The Ministry of Food and Drug Safety and Korea Center for Disease Control distributed 15,000 bottles of hand sanitizer to combat an outbreak of norovirus at the Olympics, the New York Daily News reports. Health authorities have also hung signs all over at the Pyeongchang Olympics in South Korea reminding people to clean their hands. Unfortunately, the bottles of 62-percent ethanol hand sanitizer that The New York Times said was distributed by young volunteers will do little to stop the spread of the incredibly contagious virus.
Norovirus is so contagious that it’s been known to shut down entire schools from too many absent students. The most common symptoms are diarrhea, vomiting, and stomach pain. It comes on quickly and can leave its victims vomiting as frequently as every 20 minutes for several hours.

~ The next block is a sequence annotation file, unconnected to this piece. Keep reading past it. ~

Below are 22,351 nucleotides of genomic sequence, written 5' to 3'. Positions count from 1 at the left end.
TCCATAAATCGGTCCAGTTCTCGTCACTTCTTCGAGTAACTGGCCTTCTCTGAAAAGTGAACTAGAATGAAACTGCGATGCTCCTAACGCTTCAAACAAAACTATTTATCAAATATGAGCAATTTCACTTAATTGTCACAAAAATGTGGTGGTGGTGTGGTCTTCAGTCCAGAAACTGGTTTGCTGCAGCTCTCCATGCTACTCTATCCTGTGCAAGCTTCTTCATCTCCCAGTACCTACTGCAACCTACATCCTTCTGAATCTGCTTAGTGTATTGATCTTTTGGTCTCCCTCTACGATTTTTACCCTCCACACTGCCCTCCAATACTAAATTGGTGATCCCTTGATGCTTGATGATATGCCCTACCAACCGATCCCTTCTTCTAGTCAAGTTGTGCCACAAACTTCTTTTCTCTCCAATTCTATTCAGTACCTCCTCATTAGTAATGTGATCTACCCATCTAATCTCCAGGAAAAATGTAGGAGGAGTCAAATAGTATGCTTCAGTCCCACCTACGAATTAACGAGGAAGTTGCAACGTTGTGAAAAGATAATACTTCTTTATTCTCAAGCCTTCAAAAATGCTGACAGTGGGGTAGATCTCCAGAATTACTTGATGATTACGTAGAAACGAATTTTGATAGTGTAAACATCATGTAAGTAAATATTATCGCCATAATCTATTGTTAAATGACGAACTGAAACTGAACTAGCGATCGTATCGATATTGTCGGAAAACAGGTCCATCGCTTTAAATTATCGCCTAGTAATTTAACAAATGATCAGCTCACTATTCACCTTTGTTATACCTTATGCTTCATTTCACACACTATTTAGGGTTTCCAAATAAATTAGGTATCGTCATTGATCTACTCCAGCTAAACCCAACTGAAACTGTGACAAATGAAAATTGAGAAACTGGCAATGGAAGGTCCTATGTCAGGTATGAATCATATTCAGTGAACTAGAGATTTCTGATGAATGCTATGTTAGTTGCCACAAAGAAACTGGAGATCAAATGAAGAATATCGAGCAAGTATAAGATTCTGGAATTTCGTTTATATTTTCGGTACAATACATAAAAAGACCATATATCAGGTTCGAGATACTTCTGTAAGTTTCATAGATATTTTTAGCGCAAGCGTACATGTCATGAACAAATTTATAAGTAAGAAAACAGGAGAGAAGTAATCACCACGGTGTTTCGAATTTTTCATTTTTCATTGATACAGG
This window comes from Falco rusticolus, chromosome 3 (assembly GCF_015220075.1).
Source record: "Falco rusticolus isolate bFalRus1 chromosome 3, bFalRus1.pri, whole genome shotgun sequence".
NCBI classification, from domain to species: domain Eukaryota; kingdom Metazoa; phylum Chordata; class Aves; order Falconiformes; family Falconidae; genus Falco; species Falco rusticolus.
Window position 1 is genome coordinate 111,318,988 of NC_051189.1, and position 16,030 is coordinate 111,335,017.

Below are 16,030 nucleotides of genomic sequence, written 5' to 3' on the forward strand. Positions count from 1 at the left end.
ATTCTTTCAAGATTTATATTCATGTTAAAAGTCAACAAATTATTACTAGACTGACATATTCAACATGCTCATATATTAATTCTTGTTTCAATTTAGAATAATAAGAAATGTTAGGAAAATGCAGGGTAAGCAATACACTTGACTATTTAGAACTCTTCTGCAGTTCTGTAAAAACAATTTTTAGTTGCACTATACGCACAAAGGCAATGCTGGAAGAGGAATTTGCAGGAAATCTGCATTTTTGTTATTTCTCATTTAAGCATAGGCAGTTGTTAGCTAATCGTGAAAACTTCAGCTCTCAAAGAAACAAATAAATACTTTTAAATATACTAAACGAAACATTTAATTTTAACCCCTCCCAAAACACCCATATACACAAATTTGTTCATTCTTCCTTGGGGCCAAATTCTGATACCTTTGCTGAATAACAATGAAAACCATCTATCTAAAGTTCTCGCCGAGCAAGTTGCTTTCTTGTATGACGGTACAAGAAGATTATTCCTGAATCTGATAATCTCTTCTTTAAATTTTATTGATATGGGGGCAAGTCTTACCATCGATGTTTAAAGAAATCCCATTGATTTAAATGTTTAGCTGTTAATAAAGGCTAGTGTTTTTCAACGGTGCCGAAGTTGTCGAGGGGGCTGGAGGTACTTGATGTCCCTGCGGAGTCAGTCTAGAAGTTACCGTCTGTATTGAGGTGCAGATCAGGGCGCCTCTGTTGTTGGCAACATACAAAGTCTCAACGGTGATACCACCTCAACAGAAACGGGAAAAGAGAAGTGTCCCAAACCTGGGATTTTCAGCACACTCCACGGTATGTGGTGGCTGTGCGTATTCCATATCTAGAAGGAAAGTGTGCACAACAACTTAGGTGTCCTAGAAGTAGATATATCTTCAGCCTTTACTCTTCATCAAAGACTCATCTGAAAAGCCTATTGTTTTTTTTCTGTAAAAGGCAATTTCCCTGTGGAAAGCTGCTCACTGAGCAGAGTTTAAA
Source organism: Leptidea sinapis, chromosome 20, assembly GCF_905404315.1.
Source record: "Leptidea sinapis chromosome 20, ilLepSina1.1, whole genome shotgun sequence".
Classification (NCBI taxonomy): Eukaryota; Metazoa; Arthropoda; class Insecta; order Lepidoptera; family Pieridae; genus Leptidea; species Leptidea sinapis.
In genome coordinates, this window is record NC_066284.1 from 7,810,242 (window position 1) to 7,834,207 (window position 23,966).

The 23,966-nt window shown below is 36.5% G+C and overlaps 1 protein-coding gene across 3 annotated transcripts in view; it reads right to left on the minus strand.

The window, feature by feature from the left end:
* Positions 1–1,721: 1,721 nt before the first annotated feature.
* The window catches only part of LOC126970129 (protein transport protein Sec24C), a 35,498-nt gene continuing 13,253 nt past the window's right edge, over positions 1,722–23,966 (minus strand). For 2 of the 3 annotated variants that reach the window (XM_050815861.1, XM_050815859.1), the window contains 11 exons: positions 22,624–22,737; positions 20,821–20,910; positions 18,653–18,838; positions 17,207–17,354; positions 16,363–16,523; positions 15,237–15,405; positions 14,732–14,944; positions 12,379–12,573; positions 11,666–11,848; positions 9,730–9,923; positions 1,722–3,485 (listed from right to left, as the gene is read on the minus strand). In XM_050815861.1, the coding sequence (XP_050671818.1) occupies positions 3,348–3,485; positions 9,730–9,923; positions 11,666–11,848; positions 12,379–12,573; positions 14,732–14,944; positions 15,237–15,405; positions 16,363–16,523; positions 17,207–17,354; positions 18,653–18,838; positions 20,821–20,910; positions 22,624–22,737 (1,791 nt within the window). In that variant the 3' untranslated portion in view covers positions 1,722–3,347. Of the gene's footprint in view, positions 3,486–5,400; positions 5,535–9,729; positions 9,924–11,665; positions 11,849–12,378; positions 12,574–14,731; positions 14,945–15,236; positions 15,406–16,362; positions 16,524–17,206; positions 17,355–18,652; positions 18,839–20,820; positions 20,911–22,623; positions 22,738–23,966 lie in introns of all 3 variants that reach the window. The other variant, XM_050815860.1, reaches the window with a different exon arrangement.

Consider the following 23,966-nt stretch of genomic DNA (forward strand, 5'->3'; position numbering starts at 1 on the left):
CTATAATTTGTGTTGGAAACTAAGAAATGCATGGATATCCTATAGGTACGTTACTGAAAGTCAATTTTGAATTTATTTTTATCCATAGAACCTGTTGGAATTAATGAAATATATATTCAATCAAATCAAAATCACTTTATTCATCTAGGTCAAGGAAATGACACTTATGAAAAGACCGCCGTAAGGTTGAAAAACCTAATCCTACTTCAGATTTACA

The bad news is that to remove norovirus from our hands before we eat to prevent infection, we have to wash them the old-fashioned way. This is because hand sanitizer just can’t destroy norovirus, according to an article published in Applied and Environmental Microbiology nearly five years ago. It may have been five years, but many people still don’t realize how virtually useless alcohol-based sanitizers are against this virus.
“Some viruses, like influenza, are coated in lipids, ‘envelopes’ that alcohol can rupture. But non-enveloped viruses, like norovirus, are generally not affected,” the New York Timesreported citing the Applied and Environmental Microbiology article.